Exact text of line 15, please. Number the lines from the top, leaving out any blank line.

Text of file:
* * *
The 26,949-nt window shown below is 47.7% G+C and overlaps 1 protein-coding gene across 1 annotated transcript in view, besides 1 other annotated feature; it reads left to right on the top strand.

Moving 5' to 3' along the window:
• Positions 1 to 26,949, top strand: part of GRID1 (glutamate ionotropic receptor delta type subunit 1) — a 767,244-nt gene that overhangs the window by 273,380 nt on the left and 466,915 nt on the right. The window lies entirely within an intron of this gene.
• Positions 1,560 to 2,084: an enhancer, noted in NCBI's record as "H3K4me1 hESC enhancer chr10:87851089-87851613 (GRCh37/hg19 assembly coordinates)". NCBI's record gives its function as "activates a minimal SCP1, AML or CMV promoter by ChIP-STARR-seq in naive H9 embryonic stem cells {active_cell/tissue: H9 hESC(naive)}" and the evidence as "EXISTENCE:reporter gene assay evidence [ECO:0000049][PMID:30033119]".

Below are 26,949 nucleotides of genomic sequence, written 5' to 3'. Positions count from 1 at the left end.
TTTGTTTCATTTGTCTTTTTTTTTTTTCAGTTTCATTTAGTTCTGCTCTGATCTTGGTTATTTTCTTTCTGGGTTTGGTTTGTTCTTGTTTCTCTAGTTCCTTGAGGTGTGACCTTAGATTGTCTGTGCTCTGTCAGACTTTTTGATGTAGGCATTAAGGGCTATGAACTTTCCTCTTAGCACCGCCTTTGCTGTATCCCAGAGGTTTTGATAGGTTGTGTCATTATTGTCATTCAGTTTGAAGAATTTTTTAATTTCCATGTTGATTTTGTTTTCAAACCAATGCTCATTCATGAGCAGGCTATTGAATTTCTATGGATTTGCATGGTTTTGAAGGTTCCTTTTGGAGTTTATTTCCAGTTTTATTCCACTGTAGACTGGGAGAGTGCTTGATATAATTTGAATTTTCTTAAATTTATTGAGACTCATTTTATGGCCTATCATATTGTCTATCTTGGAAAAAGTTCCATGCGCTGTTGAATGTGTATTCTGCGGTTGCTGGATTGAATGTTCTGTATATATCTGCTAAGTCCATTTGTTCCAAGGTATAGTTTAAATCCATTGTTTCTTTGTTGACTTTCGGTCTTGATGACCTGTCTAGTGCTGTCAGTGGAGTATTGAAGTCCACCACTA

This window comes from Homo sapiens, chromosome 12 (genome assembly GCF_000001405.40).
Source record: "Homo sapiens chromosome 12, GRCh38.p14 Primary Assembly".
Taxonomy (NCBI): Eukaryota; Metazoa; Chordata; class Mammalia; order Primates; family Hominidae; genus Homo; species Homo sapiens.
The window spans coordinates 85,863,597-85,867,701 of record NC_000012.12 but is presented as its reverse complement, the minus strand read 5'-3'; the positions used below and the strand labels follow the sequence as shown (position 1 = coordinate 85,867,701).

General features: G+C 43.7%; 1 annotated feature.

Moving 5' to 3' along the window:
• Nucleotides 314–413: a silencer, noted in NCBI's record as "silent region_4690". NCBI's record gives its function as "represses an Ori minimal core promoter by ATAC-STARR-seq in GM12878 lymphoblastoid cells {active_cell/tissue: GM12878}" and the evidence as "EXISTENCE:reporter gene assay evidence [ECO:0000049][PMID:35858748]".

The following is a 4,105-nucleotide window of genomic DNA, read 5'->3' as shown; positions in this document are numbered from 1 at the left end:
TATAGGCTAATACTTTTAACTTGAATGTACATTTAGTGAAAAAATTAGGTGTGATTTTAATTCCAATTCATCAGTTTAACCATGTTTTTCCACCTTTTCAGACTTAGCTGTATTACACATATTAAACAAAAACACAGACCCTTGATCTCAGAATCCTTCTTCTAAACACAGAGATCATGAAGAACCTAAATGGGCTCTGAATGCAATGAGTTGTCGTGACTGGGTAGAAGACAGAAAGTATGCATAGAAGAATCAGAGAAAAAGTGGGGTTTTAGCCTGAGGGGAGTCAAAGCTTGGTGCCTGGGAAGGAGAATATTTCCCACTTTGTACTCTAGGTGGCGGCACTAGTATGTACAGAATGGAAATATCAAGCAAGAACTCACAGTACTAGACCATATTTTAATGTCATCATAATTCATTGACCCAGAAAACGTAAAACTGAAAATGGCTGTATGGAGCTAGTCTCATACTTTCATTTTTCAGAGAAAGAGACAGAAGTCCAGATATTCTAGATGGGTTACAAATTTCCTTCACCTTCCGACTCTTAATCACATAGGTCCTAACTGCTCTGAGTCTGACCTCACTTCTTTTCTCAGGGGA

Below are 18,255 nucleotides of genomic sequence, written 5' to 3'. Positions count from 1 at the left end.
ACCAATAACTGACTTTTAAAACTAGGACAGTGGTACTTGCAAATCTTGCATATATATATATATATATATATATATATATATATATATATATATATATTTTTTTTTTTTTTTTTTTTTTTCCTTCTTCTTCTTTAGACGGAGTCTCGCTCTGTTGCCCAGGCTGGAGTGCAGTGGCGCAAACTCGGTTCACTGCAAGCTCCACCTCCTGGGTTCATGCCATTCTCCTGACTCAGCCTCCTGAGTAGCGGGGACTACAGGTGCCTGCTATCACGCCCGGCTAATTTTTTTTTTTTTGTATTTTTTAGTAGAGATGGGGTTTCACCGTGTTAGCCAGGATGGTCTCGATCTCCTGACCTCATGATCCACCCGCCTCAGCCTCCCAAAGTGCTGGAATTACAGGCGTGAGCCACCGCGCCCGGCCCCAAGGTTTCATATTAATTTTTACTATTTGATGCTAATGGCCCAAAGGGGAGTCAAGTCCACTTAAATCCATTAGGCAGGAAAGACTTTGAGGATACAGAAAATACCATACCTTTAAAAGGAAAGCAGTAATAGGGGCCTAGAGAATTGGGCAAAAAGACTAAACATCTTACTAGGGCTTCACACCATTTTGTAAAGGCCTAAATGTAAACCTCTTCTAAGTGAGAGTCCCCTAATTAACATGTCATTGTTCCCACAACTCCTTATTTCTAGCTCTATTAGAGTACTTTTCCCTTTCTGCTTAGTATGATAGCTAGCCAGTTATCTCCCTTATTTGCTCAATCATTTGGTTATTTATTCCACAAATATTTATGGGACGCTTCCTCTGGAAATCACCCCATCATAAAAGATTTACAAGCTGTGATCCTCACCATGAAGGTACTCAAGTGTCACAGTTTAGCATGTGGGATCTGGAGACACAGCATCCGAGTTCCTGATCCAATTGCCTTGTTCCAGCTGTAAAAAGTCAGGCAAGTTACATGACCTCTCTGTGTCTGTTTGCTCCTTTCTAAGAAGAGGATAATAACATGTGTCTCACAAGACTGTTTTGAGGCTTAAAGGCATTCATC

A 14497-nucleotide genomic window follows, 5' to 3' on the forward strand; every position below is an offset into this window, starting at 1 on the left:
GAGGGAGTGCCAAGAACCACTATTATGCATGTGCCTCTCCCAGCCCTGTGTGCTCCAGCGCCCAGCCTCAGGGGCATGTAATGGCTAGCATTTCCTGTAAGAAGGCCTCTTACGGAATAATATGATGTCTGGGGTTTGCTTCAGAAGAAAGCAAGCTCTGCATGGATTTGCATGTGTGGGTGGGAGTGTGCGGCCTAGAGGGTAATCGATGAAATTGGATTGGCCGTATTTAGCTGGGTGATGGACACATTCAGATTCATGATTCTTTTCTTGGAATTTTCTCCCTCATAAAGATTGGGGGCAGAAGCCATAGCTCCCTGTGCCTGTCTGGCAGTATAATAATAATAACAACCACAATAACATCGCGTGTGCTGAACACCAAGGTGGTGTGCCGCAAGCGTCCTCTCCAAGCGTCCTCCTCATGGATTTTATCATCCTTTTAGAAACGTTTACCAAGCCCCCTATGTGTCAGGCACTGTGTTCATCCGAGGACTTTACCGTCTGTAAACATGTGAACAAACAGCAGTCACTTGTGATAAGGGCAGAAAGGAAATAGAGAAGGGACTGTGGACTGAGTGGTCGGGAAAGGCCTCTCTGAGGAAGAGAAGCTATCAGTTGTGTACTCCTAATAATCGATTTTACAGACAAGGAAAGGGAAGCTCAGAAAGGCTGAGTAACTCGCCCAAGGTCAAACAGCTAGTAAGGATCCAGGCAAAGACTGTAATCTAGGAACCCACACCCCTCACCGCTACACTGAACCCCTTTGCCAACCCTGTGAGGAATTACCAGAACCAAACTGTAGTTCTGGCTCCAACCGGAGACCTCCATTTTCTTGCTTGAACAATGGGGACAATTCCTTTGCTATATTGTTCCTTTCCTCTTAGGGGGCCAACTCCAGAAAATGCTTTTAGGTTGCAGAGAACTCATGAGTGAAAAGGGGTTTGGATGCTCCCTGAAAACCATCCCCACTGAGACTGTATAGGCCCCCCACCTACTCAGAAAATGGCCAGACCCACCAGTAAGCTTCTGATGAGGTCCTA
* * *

TATAGGCTAATACTTTTAACTTGAATGTACATTTAGTGAAAAAATTAGGTGTGATTTTAATTCCAATTCATCAGTTTAACCATGTTTTTCCACCTTTTCAGACTTAGCTGTATTACACATATTAAACAAAAACACAGACCCTTGATCTCAGAATCCTTCTTCTAAACACAGAGATCATGAAGAACCTAAATGGGCTCTGAATGCAATGAGTTGTCGTGACTGGGTAGAAGACAGAAAGTATGCATAGAAGAATCAGAGAAAAAGTGGGGTTTTAGCCTGAGGGGAGTCAAAGCTTGGTGCCTGGGAAGGAGAATATTTCCCACTTTGTACTCTAGGTGGCGGCACTAGTATGTACAGAATGGAAATATCAAGCAAGAACTCACAGTACTAGACCATATTTTAATGTCATCATAATTCATTGACCCAGAAAACGTAAAACTGAAAATGGCTGTATGGAGCTAGTCTCATACTTTCATTTTTCAGAGAAAGAGACAGAAGTCCAGATATTCTAGATGGGTTACAAATTTCCTTCACCTTCCGACTCTTAATCACATAGGTCCTAACTGCTCTGAGTCTGACCTCACTTCTTTTCTCAGGGGA